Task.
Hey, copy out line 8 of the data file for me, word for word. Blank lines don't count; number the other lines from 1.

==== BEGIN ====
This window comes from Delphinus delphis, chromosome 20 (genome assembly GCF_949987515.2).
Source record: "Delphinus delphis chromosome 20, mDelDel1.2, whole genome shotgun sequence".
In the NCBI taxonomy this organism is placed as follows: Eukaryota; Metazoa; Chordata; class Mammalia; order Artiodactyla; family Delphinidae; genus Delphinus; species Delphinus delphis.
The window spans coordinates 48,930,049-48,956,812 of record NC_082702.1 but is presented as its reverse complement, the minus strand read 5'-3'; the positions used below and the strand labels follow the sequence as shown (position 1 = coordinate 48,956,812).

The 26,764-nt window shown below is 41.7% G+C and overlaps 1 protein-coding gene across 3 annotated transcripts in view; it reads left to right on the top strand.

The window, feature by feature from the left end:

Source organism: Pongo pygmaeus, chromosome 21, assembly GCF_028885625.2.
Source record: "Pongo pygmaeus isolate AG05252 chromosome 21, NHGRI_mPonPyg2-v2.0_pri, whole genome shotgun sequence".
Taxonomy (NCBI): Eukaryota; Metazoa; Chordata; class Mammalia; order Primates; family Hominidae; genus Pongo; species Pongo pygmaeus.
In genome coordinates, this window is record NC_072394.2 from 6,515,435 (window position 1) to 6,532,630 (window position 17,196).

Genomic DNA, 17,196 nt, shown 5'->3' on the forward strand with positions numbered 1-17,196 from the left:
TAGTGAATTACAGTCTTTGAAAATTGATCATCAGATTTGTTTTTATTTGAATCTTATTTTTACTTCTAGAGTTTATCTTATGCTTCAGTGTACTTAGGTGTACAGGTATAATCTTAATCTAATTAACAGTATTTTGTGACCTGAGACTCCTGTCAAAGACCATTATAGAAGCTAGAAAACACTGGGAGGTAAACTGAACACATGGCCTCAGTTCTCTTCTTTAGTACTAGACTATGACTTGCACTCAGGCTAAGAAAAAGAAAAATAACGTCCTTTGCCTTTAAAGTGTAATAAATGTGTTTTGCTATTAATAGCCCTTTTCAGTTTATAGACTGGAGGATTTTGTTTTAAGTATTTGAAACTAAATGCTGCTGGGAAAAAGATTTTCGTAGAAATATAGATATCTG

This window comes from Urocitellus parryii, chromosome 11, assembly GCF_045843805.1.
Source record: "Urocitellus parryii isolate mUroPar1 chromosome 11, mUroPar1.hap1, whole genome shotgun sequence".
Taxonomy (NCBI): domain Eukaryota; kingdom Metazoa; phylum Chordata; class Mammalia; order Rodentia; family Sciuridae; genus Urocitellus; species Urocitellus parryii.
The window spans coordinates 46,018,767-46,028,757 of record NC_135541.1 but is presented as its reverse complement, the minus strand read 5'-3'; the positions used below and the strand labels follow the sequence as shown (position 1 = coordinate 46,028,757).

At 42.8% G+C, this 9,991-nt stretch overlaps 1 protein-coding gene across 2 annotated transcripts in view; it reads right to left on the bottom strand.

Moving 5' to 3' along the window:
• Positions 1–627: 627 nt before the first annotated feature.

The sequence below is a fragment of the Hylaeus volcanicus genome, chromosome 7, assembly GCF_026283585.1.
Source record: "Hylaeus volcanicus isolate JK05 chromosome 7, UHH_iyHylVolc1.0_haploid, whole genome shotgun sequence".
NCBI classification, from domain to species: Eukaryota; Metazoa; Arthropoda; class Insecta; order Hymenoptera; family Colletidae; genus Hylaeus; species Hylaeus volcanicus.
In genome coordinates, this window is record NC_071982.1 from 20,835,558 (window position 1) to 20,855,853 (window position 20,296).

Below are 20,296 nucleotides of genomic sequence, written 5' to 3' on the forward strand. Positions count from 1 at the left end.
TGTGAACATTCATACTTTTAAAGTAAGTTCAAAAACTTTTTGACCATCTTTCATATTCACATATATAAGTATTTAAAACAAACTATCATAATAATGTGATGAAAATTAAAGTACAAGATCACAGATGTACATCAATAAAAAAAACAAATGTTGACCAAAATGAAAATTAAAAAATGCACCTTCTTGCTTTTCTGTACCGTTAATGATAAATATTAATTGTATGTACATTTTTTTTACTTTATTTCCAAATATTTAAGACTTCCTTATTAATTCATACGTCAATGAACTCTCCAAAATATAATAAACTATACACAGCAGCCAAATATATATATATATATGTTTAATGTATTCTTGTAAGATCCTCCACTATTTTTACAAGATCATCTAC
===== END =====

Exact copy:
Source record: "Pongo pygmaeus isolate AG05252 chromosome 21, NHGRI_mPonPyg2-v2.0_pri, whole genome shotgun sequence".